I’ll admit it, I’ve always been a sucker for a good ghost story. From a childhood spent reading “Scary Stories To Tell in the Dark”, to the more palpable pleasures of THE HAUNTING or THE SHINING, I’ve grown up with a healthy respect for sliding chairs, possessed psychopaths and things that go bump in the night.

But in recent years something has changed. Perhaps it’s the natural skepticism of age, or maybe I’ve just taken a more dismissive attitude towards the idea of the paranormal; but whatever it is, the spooky films of my youth are just not doing it for me. While I’m able to appreciate the craft that makes the PARANORMAL ACTIVITY series such a monster hit, I find the jump-scares and spookhouse tricks get a bit tiring. Still, few things can draw me into a film more than a persistent feeling of dread, and the best haunted house movies can create a pleasant anything-can-happen atmosphere that can melt even my frigid exterior.


Obviously inspired by the success of recent spooky films, Derek Cole’s AN AMERICAN HORROR STORY takes an admirable stab at creating funhouse thrills on a budget, and gets more mileage out of a bedsheet than I would have thought possible. It’s also packed with scares, though often of the REALLY LOUD NOISE variety. It sometimes feels a bit cheap, but Cole (along with writer/star Stephen Twardokus) has some fun tricks up his sleeve, and it’s actually a bit refreshing to see a horror film that brings the frights while avoiding bloodshed entirely.

Twardokus plays Paul, a struggling writer who is hoping to encounter some paranormal activities after moving into a supposedly haunted house with his girlfriend Stella (Liesel Kopp). After a close encounter with some stacked chairs sends Stella packing, Paul is left to investigate the history of the house and its previous tenants – though he discovers that most are hesitant to reveal their own experiences. Increasingly frustrated by the mild nature of his own ghostly rendezvous, Paul attempts to goad the ghosts into making an appearance, but soon finds that he’s bitten off more than he can handle.


Obviously the plot is just a light framework on which to build increasingly intense set pieces, but in this case that’s not really a bad thing. Just as the PARANORMAL ACTIVITY films have audiences dreading the night, here Cole stages increasingly intense haunting sequences that prey on your imagination. While there’s little here to surprise ardent horror fans, there are few things more primally fulfilling than a shaking hand reaching for a white sheet – with no idea what could possibly be underneath. Unfortunately, these nighttime scenes start to get repetitive, and while Twardokus makes for a sympathetic lead, he never really seems in much danger outside of getting a fright. Thankfully Cole rights the ship in the final ten minutes with a bravura sequence that brings the whole thing to a satisfying close.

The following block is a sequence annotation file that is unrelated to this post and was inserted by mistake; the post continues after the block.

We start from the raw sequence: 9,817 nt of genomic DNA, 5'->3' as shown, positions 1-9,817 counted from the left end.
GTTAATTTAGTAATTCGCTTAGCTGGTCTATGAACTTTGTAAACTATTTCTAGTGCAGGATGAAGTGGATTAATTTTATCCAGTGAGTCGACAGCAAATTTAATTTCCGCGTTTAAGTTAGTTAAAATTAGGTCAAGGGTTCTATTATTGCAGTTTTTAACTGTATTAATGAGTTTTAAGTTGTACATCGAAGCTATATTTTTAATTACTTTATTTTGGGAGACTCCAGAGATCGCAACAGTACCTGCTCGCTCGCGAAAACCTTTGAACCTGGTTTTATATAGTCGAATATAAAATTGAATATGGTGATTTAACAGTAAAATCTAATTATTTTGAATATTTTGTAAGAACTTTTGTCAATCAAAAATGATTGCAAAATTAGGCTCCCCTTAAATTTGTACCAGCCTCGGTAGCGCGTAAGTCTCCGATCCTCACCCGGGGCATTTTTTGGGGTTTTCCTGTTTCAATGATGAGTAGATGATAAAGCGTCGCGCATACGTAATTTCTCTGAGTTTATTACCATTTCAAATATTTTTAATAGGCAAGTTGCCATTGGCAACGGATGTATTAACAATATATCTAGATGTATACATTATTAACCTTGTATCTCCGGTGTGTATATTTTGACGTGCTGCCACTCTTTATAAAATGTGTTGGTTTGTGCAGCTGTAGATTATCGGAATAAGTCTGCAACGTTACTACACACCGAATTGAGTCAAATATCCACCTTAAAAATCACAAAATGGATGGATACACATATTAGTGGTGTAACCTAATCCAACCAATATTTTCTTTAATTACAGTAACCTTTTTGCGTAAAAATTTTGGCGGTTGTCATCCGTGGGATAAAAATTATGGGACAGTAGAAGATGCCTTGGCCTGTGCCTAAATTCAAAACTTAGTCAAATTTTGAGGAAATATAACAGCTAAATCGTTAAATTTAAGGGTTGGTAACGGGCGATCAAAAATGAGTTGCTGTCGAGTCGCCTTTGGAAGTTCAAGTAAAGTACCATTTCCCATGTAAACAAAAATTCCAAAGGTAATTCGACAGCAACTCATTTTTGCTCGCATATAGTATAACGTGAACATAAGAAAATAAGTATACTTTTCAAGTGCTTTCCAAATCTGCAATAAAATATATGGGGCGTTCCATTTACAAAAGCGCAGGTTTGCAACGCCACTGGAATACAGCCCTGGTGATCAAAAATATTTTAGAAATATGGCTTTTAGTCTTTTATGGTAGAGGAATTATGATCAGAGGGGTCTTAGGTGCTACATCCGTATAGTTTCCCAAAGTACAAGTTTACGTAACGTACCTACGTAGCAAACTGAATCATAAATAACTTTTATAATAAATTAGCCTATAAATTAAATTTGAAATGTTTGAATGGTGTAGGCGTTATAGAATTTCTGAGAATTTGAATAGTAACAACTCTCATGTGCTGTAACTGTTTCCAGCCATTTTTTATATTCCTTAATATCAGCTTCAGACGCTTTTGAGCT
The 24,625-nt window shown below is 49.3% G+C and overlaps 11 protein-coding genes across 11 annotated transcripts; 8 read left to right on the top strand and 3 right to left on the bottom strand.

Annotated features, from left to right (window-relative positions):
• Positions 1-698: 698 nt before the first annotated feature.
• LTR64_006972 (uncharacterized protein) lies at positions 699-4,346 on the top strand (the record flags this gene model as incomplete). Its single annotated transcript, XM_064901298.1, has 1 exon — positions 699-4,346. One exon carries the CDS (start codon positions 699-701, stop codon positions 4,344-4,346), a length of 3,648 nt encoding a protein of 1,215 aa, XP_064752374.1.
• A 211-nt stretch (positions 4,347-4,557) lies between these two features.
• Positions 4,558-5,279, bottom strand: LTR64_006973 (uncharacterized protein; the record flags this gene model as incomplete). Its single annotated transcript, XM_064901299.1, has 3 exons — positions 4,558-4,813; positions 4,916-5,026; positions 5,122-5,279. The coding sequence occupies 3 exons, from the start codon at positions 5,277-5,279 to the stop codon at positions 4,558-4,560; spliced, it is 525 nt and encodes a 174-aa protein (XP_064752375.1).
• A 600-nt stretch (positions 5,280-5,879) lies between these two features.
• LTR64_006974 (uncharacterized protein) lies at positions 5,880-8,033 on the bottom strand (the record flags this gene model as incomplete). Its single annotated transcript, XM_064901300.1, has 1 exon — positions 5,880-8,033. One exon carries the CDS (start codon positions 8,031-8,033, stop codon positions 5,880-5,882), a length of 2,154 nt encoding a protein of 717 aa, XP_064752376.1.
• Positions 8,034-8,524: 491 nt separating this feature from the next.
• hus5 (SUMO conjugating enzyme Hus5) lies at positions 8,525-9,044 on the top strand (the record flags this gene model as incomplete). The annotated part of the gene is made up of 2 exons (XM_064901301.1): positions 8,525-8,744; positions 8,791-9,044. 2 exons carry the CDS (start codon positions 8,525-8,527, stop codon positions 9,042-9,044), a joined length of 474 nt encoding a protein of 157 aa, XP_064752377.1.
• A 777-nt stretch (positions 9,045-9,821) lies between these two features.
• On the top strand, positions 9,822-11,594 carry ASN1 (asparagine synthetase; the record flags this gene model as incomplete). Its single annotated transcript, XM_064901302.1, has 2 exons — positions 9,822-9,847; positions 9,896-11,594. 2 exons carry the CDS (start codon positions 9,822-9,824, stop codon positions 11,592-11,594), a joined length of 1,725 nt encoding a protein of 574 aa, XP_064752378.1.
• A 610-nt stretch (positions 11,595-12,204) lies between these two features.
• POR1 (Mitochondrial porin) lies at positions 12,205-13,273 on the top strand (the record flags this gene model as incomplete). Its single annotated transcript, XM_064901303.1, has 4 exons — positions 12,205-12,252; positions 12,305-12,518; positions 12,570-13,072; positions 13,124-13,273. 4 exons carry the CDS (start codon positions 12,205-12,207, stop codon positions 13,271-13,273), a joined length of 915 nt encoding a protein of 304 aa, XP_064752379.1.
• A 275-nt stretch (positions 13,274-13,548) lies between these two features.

Since this is almost a one-man show, it’s a good thing that Twardokus – who looks sort of like Shia LaBouf’s taller brother – manages to elicit sympathy, even if his arc is a bit of a strange one. While his quest to write a book (to show that he can finish something he starts) is admirable, he does bring on much of the events of the film himself. He walks around his obviously (and visibly) haunted house with only a flashlight, and he seems unperturbed when his girlfriend leaves him – and vanishes for the rest of the film. Even the final confrontation happens as a result of him attempting to taunt the ghosts into revealing themselves. Our brief glimpse of the text he’s writing for the book looks less than impressive, so it’s just a bit difficult to accept Paul as someone obsessed with unlocking the secrets of the house.

The few supporting players are excellent, with Wendy Haines notable as the slightly unhinged Sue; a former tenant of the house who lost her family – and her mind – due to the meddling of ghosts.


But, really, you’re here for the protracted haunting sequences, and they deliver thanks to a suitably spooky soundtrack and some very effective special effects. The traditional bed-sheet ghost might have you picturing Charlie Brown’s Halloween costume, but in the context of the film the white sheets are truly terrifying, and it’s a testament to both Cole and Twardokus that they are able to wring so much tension from an ostensibly silly concept. As I mentioned, a few too many scares are punctuated by loud bangs or sudden shrieks on the soundtrack, but it’s hard to complain when it’s paired with some well crafted fear-building.

Not for the faint of heart, AN AMERICAN HORROR STORY moves a bit slowly between the scares, but does a terrific job of building tension during its nighttime scenes. With some slick photography and a fine – if bland – performance at its center, the film does a good job of slowly building dread, before easing off on the tension just long enough for the audience to get – temporarily – comfortable. This pacing gets a bit exhausting, but thankfully things come to a satisfying head before a coda that promises more ghosts to come. While there’s nothing distinctly American about it, it’s a quality, effective ghost story that consistently delivers.



Two Nightmares out of Five = Shocking Success

One Nightmare – No-Budget Perfection, Two Nightmares – Shocking Success, Three Nightmares – Shows Potential, Four Nightmares – Not Much Fun, Five Nightmares – Please Kill Me

Doug “Sweetback” Tilley

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